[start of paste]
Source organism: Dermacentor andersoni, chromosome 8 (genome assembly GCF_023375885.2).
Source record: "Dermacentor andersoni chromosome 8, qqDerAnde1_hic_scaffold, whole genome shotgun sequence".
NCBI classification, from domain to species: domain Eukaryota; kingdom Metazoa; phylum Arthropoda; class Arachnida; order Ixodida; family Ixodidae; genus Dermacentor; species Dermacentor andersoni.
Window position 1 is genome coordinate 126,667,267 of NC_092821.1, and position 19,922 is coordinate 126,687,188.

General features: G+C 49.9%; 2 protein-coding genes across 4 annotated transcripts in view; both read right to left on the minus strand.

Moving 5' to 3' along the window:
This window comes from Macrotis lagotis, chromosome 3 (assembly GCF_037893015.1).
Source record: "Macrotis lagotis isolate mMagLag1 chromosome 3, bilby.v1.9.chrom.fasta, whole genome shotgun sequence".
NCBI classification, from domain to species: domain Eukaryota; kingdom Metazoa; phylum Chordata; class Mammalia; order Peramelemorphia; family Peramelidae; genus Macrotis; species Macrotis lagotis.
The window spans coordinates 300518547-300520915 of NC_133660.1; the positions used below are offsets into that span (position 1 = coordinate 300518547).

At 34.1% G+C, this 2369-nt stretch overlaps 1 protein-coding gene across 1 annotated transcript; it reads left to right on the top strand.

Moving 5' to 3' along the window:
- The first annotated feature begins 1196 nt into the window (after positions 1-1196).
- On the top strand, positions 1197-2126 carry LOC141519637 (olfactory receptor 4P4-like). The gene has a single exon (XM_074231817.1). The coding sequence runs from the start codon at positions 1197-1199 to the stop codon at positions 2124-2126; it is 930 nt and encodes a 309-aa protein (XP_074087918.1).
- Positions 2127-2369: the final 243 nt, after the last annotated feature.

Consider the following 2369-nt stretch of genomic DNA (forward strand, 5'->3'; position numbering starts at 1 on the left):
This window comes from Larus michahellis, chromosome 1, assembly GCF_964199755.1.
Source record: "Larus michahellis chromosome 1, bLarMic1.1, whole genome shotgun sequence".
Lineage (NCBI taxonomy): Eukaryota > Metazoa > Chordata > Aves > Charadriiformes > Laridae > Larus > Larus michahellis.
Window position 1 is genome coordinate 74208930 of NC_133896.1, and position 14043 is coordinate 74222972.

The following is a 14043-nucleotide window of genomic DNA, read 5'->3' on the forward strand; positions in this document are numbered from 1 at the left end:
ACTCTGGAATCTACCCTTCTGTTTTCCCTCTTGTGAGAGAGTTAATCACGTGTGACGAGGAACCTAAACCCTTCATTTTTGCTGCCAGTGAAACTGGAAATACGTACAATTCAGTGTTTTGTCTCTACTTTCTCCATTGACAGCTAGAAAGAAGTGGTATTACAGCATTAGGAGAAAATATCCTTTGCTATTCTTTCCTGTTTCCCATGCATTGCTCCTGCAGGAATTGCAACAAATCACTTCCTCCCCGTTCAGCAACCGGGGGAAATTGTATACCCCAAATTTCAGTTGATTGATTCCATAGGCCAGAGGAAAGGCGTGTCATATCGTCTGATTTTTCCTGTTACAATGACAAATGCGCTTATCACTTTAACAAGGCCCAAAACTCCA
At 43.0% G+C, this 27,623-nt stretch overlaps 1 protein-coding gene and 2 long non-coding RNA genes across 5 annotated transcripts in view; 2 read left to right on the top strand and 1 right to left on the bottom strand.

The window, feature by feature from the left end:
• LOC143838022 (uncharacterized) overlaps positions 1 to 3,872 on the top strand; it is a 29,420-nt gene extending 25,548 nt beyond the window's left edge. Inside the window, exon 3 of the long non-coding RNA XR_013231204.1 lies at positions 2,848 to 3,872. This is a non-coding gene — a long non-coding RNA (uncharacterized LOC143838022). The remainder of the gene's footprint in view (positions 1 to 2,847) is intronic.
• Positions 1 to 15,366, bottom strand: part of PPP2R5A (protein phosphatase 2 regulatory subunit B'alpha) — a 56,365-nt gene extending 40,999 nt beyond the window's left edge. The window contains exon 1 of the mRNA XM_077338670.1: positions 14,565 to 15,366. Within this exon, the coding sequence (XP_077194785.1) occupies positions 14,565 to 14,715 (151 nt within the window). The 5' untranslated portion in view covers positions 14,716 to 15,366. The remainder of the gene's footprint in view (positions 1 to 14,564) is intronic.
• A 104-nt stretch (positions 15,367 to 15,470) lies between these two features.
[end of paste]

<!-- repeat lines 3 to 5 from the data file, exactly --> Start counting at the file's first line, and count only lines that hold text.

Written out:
NCBI classification, from domain to species: domain Eukaryota; kingdom Metazoa; phylum Arthropoda; class Arachnida; order Ixodida; family Ixodidae; genus Dermacentor; species Dermacentor andersoni.
Window position 1 is genome coordinate 126,667,267 of NC_092821.1, and position 19,922 is coordinate 126,687,188.

General features: G+C 49.9%; 2 protein-coding genes across 4 annotated transcripts in view; both read right to left on the minus strand.